We hear a lot about cyber security these days, both in the business world and in the public sector, where governments bemoan their less than total control of IT systems. We feel, collectively, that as new crowds of professional and amateur hackers and black hat individuals come out of the woodwork, business and government systems are becoming more vulnerable and fragile than ever before.

However, this doesn’t always correlate with the actions of individuals or businesses. People tend to act more recklessly than they feel when it comes to cyber security importance and the vulnerability of online systems.

In the Head Office

Statistics on cyber security make CEOs, CTOs and others pay attention to the real risks of data breaches and cyberattacks. Coming from various research sources, they show attacks and security incidents rising in number every year. Ponemon estimates that data breaches cost companies over $150 per record, which has generated its own share of concern in the business world.

According to the U.S. Department of Health and Human Services Office for Civil Rights, most breaches in 2016 “didn’t occur because of malicious IT hacking, instead, theft, loss improper disposal and unauthorised email access or disclosure were behind the largest incidents in 2016.” This has led to a furor of discussion around the idea of insider threats. Not to mention that the Snowden saga didn’t help either. The bottom line? It’s pivotal for companies to start investing in cyber security.

What, Me Worry?

At the same time, many companies seem to be sitting relatively still when it comes to guarding their IT systems against attack. In the 2016 Deloitte-NASCIO Cybersecurity Study, 80% of respondents stated that inadequate funding is one of the top barriers to effectively addressing cybersecurity threats, while 51% stated that inadequate availability of cybersecurity professionals was the driving factor.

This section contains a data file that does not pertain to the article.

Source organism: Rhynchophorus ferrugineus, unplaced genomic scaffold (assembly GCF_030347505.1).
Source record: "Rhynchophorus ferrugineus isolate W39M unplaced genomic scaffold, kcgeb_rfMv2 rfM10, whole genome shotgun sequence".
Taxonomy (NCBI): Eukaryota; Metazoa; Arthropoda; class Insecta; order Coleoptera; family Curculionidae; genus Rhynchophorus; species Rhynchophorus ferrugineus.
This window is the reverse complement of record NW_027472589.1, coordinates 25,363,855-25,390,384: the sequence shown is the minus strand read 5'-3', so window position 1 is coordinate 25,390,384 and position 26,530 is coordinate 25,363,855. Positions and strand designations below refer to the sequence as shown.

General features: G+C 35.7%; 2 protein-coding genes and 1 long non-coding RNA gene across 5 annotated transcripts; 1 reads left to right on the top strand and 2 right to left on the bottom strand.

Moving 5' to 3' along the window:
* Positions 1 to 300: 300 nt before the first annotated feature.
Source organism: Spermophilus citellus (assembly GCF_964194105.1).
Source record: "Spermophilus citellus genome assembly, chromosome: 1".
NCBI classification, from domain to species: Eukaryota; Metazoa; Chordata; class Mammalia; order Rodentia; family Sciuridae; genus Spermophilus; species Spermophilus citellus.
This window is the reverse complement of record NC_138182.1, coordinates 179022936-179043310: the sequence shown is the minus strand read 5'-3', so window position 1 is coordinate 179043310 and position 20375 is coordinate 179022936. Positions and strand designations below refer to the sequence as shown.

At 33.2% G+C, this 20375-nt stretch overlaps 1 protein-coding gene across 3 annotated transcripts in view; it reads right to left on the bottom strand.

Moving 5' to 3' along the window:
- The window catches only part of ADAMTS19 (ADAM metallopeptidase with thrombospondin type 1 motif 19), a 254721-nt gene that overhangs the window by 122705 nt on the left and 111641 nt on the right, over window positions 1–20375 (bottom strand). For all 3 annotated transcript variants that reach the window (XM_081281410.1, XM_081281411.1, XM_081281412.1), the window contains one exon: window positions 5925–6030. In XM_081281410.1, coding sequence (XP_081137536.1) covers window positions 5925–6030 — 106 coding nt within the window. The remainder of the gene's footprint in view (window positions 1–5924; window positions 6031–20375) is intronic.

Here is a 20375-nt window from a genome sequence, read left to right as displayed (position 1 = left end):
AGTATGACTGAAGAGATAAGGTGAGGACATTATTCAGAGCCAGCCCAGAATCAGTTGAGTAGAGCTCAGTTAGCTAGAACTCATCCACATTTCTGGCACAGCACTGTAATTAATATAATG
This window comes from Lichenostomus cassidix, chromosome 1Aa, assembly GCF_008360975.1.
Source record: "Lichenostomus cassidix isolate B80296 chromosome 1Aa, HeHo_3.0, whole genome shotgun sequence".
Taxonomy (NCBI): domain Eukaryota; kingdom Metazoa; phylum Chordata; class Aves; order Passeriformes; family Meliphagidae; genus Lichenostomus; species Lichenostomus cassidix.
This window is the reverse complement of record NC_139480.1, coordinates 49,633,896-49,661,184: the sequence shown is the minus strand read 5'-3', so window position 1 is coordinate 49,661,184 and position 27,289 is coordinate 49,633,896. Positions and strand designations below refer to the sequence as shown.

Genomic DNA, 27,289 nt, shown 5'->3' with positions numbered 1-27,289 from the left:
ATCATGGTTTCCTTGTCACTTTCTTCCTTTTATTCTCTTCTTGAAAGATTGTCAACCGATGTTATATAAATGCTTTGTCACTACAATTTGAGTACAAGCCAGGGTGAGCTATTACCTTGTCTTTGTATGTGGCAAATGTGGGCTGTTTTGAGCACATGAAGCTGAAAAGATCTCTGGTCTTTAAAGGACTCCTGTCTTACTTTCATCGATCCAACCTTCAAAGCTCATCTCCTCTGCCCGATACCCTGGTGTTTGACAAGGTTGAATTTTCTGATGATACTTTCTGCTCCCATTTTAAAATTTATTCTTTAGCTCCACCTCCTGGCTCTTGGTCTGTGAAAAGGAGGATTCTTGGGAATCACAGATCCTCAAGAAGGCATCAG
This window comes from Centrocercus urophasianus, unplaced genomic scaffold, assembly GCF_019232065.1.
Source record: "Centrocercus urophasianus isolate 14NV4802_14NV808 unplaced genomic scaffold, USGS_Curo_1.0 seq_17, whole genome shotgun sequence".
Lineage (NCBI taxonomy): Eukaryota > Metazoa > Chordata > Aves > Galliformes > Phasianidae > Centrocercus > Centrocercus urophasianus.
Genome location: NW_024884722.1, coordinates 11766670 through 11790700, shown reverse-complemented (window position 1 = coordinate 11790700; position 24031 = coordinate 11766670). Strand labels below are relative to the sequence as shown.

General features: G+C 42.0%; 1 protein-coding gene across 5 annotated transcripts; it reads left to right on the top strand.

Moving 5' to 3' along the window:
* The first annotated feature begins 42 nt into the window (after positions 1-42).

It’s also possible to see some of the danger in statistics around personal security behaviour. A January 2017 report from Security Magazine talks about the average consumer’s personal experience with cybercrime, and their responses.

  • 64% of respondents had experienced a major data breach in their lifetimes, with nearly half of them feeling that data is less safe now than ever before
  • 41% were willing to share a personal password with others
  • While 39% admitted to using similar passwords for different platforms
  • And 25% admitted using oversimplified passwords that are extremely easy to hack

By applying these behaviours to the behaviours of a typical company employee, it’s easy to see how hard it is for human resource offices to promote strong passwords on a company network. No security system will be bulletproof if the human users aren’t doing their part to maintain only authorised access to the system.

What Can Be Done?

In the eyes of many experts, it has to be an “all hands on deck” type of solution. It has to start with public awareness on strong passwords, and then followed by a lot of training within the company to enforce authorised use of systems.

In the eyes of many experts, it has to be an “all hands on deck” type of solution. It has to start with public awareness on strong passwords, and then followed by a lot of training within the company to enforce authorised use of systems.

For more information on what should be prioritised within your cyber security, check out our latest interview with Jeremiah Grossman, which highlights what your IT security priorities should be.

This report was created by Sarah Vanier at SentinelOne. View the original article.

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